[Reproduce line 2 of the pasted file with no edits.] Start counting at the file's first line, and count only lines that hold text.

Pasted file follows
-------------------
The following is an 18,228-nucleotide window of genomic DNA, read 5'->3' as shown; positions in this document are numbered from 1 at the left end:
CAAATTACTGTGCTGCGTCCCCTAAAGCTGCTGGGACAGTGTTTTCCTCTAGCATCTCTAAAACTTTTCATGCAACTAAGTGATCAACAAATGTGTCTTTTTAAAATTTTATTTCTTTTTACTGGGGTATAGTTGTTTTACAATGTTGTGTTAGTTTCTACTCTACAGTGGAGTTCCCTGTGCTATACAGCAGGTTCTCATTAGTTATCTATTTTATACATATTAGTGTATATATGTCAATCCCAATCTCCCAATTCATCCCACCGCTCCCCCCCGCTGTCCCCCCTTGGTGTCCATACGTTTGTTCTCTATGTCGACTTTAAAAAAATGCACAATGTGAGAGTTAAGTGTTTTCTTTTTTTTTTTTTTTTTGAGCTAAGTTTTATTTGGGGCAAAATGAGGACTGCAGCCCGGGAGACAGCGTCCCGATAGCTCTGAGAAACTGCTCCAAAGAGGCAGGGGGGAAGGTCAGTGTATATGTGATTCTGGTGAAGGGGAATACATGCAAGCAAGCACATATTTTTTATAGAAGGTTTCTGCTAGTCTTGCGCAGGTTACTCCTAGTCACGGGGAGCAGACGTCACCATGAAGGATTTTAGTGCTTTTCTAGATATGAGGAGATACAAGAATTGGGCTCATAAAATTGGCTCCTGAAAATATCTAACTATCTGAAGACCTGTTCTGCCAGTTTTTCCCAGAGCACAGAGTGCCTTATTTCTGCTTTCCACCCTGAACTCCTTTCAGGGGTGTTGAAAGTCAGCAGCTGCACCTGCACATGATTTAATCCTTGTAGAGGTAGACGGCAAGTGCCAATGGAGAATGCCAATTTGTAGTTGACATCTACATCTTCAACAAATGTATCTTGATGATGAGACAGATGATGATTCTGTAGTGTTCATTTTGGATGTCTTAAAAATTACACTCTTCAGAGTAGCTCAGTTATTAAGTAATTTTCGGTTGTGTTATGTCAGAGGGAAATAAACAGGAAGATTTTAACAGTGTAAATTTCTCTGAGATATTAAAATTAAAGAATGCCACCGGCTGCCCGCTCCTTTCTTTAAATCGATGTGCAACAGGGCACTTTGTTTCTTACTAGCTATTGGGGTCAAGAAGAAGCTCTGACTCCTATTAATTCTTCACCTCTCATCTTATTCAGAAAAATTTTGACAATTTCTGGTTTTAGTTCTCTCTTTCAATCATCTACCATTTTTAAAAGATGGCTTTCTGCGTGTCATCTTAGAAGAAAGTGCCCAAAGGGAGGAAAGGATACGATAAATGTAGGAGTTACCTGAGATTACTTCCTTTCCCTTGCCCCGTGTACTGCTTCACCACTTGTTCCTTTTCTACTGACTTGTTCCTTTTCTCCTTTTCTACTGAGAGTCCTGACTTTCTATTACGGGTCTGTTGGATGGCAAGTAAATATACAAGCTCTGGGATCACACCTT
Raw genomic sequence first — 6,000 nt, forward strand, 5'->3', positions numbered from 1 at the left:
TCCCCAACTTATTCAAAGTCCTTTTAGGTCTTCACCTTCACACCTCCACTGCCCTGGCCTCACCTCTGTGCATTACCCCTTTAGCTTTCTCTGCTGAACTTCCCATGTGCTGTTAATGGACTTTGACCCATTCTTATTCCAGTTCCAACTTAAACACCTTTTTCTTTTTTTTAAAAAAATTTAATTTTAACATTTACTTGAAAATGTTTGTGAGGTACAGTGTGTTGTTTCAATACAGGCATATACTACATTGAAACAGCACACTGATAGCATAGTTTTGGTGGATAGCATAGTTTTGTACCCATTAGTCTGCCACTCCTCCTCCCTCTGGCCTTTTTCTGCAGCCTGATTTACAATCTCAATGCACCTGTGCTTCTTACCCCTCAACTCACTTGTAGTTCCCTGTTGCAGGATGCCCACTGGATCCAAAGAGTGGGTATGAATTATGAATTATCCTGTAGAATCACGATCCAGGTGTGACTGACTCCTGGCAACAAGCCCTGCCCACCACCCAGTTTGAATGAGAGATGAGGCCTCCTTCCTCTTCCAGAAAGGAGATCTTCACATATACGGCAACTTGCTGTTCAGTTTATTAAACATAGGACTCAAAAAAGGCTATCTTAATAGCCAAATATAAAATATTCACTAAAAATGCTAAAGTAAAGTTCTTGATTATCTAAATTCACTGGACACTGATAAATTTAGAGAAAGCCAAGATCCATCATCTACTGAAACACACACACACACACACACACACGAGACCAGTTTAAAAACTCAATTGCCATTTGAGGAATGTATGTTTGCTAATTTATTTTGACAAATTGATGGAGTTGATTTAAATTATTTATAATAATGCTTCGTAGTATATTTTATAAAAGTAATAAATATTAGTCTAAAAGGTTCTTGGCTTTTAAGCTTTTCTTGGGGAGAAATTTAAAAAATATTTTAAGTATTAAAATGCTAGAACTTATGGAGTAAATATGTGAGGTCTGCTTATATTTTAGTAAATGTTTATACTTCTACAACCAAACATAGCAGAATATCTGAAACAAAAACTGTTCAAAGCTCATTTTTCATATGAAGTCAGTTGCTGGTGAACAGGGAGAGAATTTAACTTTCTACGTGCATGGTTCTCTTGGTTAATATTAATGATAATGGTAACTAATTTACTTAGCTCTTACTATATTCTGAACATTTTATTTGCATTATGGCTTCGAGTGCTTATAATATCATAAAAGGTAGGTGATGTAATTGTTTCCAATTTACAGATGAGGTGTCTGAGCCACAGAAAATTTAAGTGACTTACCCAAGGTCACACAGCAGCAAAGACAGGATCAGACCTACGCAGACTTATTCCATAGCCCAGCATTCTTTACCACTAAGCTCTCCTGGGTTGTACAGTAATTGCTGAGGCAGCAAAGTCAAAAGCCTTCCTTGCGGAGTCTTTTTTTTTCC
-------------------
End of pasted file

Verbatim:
CAAATTACTGTGCTGCGTCCCCTAAAGCTGCTGGGACAGTGTTTTCCTCTAGCATCTCTAAAACTTTTCATGCAACTAAGTGATCAACAAATGTGTCTTTTTAAAATTTTATTTCTTTTTACTGGGGTATAGTTGTTTTACAATGTTGTGTTAGTTTCTACTCTACAGTGGAGTTCCCTGTGCTATACAGCAGGTTCTCATTAGTTATCTATTTTATACATATTAGTGTATATATGTCAATCCCAATCTCCCAATTCATCCCACCGCTCCCCCCCGCTGTCCCCCCTTGGTGTCCATACGTTTGTTCTCTATGTCGACTTTAAAAAAATGCACAATGTGAGAGTTAAGTGTTTTCTTTTTTTTTTTTTTTTTGAGCTAAGTTTTATTTGGGGCAAAATGAGGACTGCAGCCCGGGAGACAGCGTCCCGATAGCTCTGAGAAACTGCTCCAAAGAGGCAGGGGGGAAGGTCAGTGTATATGTGATTCTGGTGAAGGGGAATACATGCAAGCAAGCACATATTTTTTATAGAAGGTTTCTGCTAGTCTTGCGCAGGTTACTCCTAGTCACGGGGAGCAGACGTCACCATGAAGGATTTTAGTGCTTTTCTAGATATGAGGAGATACAAGAATTGGGCTCATAAAATTGGCTCCTGAAAATATCTAACTATCTGAAGACCTGTTCTGCCAGTTTTTCCCAGAGCACAGAGTGCCTTATTTCTGCTTTCCACCCTGAACTCCTTTCAGGGGTGTTGAAAGTCAGCAGCTGCACCTGCACATGATTTAATCCTTGTAGAGGTAGACGGCAAGTGCCAATGGAGAATGCCAATTTGTAGTTGACATCTACATCTTCAACAAATGTATCTTGATGATGAGACAGATGATGATTCTGTAGTGTTCATTTTGGATGTCTTAAAAATTACACTCTTCAGAGTAGCTCAGTTATTAAGTAATTTTCGGTTGTGTTATGTCAGAGGGAAATAAACAGGAAGATTTTAACAGTGTAAATTTCTCTGAGATATTAAAATTAAAGAATGCCACCGGCTGCCCGCTCCTTTCTTTAAATCGATGTGCAACAGGGCACTTTGTTTCTTACTAGCTATTGGGGTCAAGAAGAAGCTCTGACTCCTATTAATTCTTCACCTCTCATCTTATTCAGAAAAATTTTGACAATTTCTGGTTTTAGTTCTCTCTTTCAATCATCTACCATTTTTAAAAGATGGCTTTCTGCGTGTCATCTTAGAAGAAAGTGCCCAAAGGGAGGAAAGGATACGATAAATGTAGGAGTTACCTGAGATTACTTCCTTTCCCTTGCCCCGTGTACTGCTTCACCACTTGTTCCTTTTCTACTGACTTGTTCCTTTTCTCCTTTTCTACTGAGAGTCCTGACTTTCTATTACGGGTCTGTTGGATGGCAAGTAAATATACAAGCTCTGGGATCACACCTT